A tiny microphone on the front of the camera enables the user to record up to 45 seconds of sound per captured image. To record sound in Capture mode, the Instant Review function must be turned on in the Preferences menu (Display submenu). Once an image has been captured, you press the Sound button on the camera's back panel while the review screen is active. The amount of available recording time appears on the LCD monitor, and the camera records sound until the Sound button is pressed a second time. (For best results, make sure to talk into the microphone on the front of the camera.)
After you've finished the recording, you can use the soft keys below the LCD to playback or delete the recording, or exit the Instant Review screen. Playback sound issues from a small speaker grille on the rear panel of the camera, next to the microphone button. You can also record sound in Playback and Review modes, by selecting the image to which you'd like to attach the recording, and following the same procedure as above. In addition to One-Shot images, you can attach sound clips to the final image of a Continuous series or the first image of a Time-Lapse series.
Special Capture Modes
The 618 offers three main photography modes: One-Shot, Continuous, and Time-Lapse. The far left soft key controls the photography mode, cycling between the three. One-Shot mode is the default mode, it captures a single image with one press of the shutter button. In Continuous mode, the camera captures a rapid series of images for as long as the shutter button is held down, or until the memory card runs out of room. You can use the flash in Continuous mode, but this increases the shot-to-shot cycle time as you have to wait for the flash to charge between shots.
Time-Lapse photography mode allows you to capture up to 1,000 images in a series, at specific time intervals (from 15 seconds to 24 hours). Shooting begins with a single press of the shutter button and ends when the preset number of images is reached (you can cancel the mode at any time by pressing the Stop soft key). The actual number of images that can be recorded depends on the amount of available space on the CompactFlash card. Images are saved as a group of images on the memory card, which means they are linked together as a series.
Image Stamp Menu
An Image Stamp menu in the 618's Capture menu allows you to add text or a logo to captured images. Using the Date & Time submenu you can opt to have the date, time, or both stamped on the image. The Text submenu allows you to print your own messages on the image, by scrolling through and selecting individual letters from the alphabet. In both Date & Time and Text menu options, you can designate the placement of the text in the frame, the transparency of the words, the text color, and the background color. The Logo submenu allows you to download preset logos from the Hewlett-Packard Web site (www.hp.com/photosmart) and paste them into one of the four corners of the picture.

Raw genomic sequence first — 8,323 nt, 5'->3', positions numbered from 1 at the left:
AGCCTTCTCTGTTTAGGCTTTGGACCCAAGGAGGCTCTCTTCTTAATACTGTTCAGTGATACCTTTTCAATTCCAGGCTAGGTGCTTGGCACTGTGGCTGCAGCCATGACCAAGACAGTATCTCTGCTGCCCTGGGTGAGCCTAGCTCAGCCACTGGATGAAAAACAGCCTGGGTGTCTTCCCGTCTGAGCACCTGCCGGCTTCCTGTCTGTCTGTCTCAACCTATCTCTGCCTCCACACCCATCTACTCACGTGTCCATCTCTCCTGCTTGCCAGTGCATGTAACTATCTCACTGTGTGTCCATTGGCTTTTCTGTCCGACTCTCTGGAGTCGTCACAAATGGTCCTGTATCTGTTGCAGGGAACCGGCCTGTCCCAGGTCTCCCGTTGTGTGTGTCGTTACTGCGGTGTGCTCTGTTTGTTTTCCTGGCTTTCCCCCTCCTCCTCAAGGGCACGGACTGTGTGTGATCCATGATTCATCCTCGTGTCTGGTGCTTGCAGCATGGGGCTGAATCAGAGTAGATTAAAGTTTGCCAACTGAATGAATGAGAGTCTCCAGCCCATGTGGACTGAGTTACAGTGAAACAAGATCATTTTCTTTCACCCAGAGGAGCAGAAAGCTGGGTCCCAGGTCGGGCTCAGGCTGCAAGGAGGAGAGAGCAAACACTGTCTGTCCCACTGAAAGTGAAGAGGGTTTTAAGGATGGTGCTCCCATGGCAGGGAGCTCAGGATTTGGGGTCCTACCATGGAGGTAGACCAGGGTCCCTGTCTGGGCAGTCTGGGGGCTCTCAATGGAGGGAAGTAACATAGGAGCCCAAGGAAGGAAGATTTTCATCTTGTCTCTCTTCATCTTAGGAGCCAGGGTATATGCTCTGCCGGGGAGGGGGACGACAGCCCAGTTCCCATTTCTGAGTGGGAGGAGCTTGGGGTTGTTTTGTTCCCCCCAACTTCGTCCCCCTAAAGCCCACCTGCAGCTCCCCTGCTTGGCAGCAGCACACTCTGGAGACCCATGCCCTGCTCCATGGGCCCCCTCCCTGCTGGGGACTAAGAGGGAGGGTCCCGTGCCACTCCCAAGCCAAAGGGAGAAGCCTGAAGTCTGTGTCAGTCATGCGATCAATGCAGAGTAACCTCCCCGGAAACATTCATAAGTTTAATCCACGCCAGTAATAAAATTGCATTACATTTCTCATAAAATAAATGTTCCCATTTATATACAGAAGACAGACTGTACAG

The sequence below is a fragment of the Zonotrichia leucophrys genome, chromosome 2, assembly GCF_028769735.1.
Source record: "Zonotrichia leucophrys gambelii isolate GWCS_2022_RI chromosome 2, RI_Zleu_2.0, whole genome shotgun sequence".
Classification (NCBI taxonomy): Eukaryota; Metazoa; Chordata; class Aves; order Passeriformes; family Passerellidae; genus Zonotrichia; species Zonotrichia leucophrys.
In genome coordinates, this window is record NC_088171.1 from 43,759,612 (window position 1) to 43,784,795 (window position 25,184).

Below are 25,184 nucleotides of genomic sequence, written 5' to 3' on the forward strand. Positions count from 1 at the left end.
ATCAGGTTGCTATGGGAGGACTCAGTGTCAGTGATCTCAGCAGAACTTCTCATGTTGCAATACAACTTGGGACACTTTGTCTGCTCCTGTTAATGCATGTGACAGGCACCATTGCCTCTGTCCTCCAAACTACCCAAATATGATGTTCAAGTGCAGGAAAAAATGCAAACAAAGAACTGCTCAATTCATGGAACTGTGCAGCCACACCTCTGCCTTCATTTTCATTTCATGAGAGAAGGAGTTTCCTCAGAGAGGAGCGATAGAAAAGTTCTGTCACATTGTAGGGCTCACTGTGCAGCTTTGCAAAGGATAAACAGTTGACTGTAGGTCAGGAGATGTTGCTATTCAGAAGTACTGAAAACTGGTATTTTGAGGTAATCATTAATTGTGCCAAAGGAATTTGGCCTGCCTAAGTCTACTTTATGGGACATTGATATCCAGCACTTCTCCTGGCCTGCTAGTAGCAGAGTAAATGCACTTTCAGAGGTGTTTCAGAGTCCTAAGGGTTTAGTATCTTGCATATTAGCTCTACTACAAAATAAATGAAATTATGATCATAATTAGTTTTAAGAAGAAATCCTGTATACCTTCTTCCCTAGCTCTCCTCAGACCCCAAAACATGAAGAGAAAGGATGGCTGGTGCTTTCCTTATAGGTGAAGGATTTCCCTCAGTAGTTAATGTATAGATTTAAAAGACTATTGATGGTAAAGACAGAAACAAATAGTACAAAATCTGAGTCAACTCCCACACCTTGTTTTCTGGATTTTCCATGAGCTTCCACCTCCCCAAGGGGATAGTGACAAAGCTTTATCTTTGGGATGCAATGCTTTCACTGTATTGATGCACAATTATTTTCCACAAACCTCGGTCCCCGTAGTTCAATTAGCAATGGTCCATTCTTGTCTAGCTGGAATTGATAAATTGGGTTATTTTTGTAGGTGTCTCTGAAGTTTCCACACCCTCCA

Shutter Lag/Cycle Time
When you press the shutter release on a camera, there's usually a lag time before the shutter actually fires. This time is to allow the autofocus and autoexposure mechanisms time to do their work, and can amount to a fairly long delay in some situations. Since this number is almost never reported on, and can significantly affect the picture taking experience, we now routinely measure it using Imaging Resource proprietary testing.
|Power On -> First shot||
Not too bad, just a little slower than average among cameras with telescoping lenses.
Quite fast for a telescoping-lens camera.
|Play to Record, first shot||
Time until first shot is captured, from playback mode. Quite fast.
|Record to play (max/min resolution)||
Faster than average to first view, slower than average to full-res. (First numbers in each set are for low-res preview, second number is for display of full-resolution image.